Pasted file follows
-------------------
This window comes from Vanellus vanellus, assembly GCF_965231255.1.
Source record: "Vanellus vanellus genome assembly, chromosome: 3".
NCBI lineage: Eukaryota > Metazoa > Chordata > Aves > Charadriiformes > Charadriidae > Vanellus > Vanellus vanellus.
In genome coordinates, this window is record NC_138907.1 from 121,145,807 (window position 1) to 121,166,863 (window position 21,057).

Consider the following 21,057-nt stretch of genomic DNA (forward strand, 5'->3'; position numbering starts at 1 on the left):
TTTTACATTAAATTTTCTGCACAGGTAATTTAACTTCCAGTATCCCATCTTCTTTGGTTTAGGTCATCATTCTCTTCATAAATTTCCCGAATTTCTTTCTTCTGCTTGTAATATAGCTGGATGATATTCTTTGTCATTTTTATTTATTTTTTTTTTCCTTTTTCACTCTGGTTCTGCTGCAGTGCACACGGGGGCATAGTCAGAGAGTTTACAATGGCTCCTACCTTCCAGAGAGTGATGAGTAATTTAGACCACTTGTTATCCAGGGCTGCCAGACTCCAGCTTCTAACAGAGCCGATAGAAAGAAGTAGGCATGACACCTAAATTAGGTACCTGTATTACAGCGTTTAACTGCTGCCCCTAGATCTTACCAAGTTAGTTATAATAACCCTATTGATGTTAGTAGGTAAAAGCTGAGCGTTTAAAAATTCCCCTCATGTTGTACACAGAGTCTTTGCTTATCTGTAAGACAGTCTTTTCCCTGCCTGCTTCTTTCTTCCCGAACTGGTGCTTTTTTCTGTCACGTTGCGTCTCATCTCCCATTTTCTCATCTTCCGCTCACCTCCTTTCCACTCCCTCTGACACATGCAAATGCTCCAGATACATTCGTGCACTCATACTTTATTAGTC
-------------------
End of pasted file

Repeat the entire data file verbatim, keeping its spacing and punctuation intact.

This window comes from Vanellus vanellus, assembly GCF_965231255.1.
Source record: "Vanellus vanellus genome assembly, chromosome: 3".
NCBI lineage: Eukaryota > Metazoa > Chordata > Aves > Charadriiformes > Charadriidae > Vanellus > Vanellus vanellus.
In genome coordinates, this window is record NC_138907.1 from 121,145,807 (window position 1) to 121,166,863 (window position 21,057).

Consider the following 21,057-nt stretch of genomic DNA (forward strand, 5'->3'; position numbering starts at 1 on the left):
TTTTACATTAAATTTTCTGCACAGGTAATTTAACTTCCAGTATCCCATCTTCTTTGGTTTAGGTCATCATTCTCTTCATAAATTTCCCGAATTTCTTTCTTCTGCTTGTAATATAGCTGGATGATATTCTTTGTCATTTTTATTTATTTTTTTTTTCCTTTTTCACTCTGGTTCTGCTGCAGTGCACACGGGGGCATAGTCAGAGAGTTTACAATGGCTCCTACCTTCCAGAGAGTGATGAGTAATTTAGACCACTTGTTATCCAGGGCTGCCAGACTCCAGCTTCTAACAGAGCCGATAGAAAGAAGTAGGCATGACACCTAAATTAGGTACCTGTATTACAGCGTTTAACTGCTGCCCCTAGATCTTACCAAGTTAGTTATAATAACCCTATTGATGTTAGTAGGTAAAAGCTGAGCGTTTAAAAATTCCCCTCATGTTGTACACAGAGTCTTTGCTTATCTGTAAGACAGTCTTTTCCCTGCCTGCTTCTTTCTTCCCGAACTGGTGCTTTTTTCTGTCACGTTGCGTCTCATCTCCCATTTTCTCATCTTCCGCTCACCTCCTTTCCACTCCCTCTGACACATGCAAATGCTCCAGATACATTCGTGCACTCATACTTTATTAGTC